Cooloola threatened | Noosa today

Photo provided by Keith Scott showing proposed commercial development on Poona Lake

By Lee McCarthy

Keith Scott is an 85-year-old scientist and conservationist who adamantly opposes the Queensland government’s proposal to establish five private ‘eco-lodging’ huts along the Cooloola Great Walk in Queensland National Park. Great Sandy.

Keith said this area became a national park because of the dedication of conservationists and whose vision of Cooloola being permanently set aside for nature protection could be destroyed for private gain.

He said the Australian Rainforest Conservations Society (ARCS) had previously raised concerns about private development in national parks.

He said the Newman LNP government in 2013 amended the Nature Conservation Act 1992, first to broaden the purpose of the law from merely protecting nature to providing recreational facilities and of ecotourism, then to provide for the rental of land in national parks to ecotourism operators. to host paying guests.

“The Queensland Ecotourism Trails program was launched by the Department of Tourism, Innovation and Sport in 2018 when it called for expressions of interest from private investors to deliver ecotourism experiences, including “low impact structures” at three sites, the Thorsborne Trail on Hinchinbrook Island, the Whitsunday Island Trail and the Cooloola Great Walk.

“The processes for the Thorsborne Trail and the Whitsunday Island Trail were abandoned because they did not meet the expectations of the community and the traditional owners.

He said the Cooloola Great Walk ecotourism project was continuing, apparently with strong government support, with favored developer CABN.

Of the five eco-lodging camps offered by CABN, he said two are of particular concern; one is at Lake Poona and the other along the Noosa River.

“Lake Poona is the only lake perched on sand on the Australian mainland.”

“It is surrounded by rainforest, including areas of a threatened ecological community listed under the Environment Protection and Biodiversity Conservation Act 1999.”

He said the proposed development would build ten cabins in the forest just one hundred meters from the lake on the hill overlooking Lake Poona.

“It would fundamentally destroy what is now an essentially pristine environment, true wilderness.”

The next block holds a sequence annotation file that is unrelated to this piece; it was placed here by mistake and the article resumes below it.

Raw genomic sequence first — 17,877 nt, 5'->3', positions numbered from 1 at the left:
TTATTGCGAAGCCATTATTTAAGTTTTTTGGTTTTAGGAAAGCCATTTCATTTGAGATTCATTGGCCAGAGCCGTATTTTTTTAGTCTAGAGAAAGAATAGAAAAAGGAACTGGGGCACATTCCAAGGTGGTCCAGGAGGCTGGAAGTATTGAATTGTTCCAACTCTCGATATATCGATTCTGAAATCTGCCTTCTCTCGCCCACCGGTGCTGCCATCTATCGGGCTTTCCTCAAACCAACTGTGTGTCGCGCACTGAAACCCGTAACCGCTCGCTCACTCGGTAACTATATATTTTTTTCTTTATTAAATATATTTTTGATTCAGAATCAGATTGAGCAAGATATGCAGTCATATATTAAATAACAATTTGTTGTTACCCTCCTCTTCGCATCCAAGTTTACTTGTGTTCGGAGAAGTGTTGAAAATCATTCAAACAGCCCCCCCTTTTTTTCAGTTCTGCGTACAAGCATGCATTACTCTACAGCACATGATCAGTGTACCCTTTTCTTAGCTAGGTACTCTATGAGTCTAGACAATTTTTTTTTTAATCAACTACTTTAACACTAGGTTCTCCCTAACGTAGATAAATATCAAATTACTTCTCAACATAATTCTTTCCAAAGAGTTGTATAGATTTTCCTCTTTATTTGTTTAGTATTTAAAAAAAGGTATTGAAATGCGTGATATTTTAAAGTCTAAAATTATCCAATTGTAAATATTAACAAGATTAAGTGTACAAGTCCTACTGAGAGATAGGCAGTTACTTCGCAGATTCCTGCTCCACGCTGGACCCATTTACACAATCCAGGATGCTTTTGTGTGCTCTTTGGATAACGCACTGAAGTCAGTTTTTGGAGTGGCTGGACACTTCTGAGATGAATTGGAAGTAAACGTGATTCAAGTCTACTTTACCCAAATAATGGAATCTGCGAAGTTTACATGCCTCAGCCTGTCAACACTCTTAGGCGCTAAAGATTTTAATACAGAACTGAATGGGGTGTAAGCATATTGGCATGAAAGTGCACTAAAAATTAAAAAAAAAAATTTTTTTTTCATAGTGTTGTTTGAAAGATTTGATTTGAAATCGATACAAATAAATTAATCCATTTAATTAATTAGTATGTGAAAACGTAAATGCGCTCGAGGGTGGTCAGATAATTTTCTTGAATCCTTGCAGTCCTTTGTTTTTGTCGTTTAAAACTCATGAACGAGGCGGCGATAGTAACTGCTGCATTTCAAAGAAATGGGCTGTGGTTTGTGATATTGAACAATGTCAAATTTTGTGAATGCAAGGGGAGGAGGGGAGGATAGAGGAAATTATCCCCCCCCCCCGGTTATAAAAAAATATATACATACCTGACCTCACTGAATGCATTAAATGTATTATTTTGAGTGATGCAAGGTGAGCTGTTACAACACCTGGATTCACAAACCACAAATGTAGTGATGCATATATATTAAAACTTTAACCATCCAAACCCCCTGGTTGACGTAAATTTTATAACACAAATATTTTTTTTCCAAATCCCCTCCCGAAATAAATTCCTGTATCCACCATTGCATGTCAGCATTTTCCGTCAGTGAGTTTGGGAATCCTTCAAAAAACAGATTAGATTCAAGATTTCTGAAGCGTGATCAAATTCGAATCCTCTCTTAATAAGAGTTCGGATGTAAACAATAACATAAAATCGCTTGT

Rainbow Beach residents say the five chosen locations are important, especially the proposed site at Double Island Point, with permit holders shocked at the hypocrisy of banning flights over the island to ‘protect’ the national park” and not to waive tourist permits to trade between Rainbow Beach and Teewah Beach while supporting the notion of cabins in the same area.

Cooloola is a sand mass essentially equivalent to Fraser Island, Bribie Island, Moreton Island, and the North and South Stradbroke Islands, but adjoins the mainland.

“Cooloola National Park was finally declared in 1975, but it excluded the central core which remained as state forest.”

“He also excluded the western watershed, but that was added later due to continued efforts by Arthur Harrold and Bill Huxley.”

“The national park on the sand mass of Cooloola was not a government initiative.

He said it did not become a national park because the government recognized its conservation values, but rather through the dedication of conservationists Arthur Harrold, Bill and Mavis Huxley, Kathleen McArthur, Judith Wright and many others.

“It is very distressing that their vision of Cooloola, permanently set aside for nature conservation, could be destroyed for private profit, accommodation for a wealthy few and some government revenue”

“Greg Wood, who we worked with ahead of the SEQ Forests deal, is coordinating a campaign to try to stop the development.

“A website has been set up where you can download postcards to email government ministers and there is a petition on change.org.”

He asked anyone interested in saving this remarkable piece of unspoilt rainforest to visit the website, www.protectparks.netemail the ministers and sign the petition.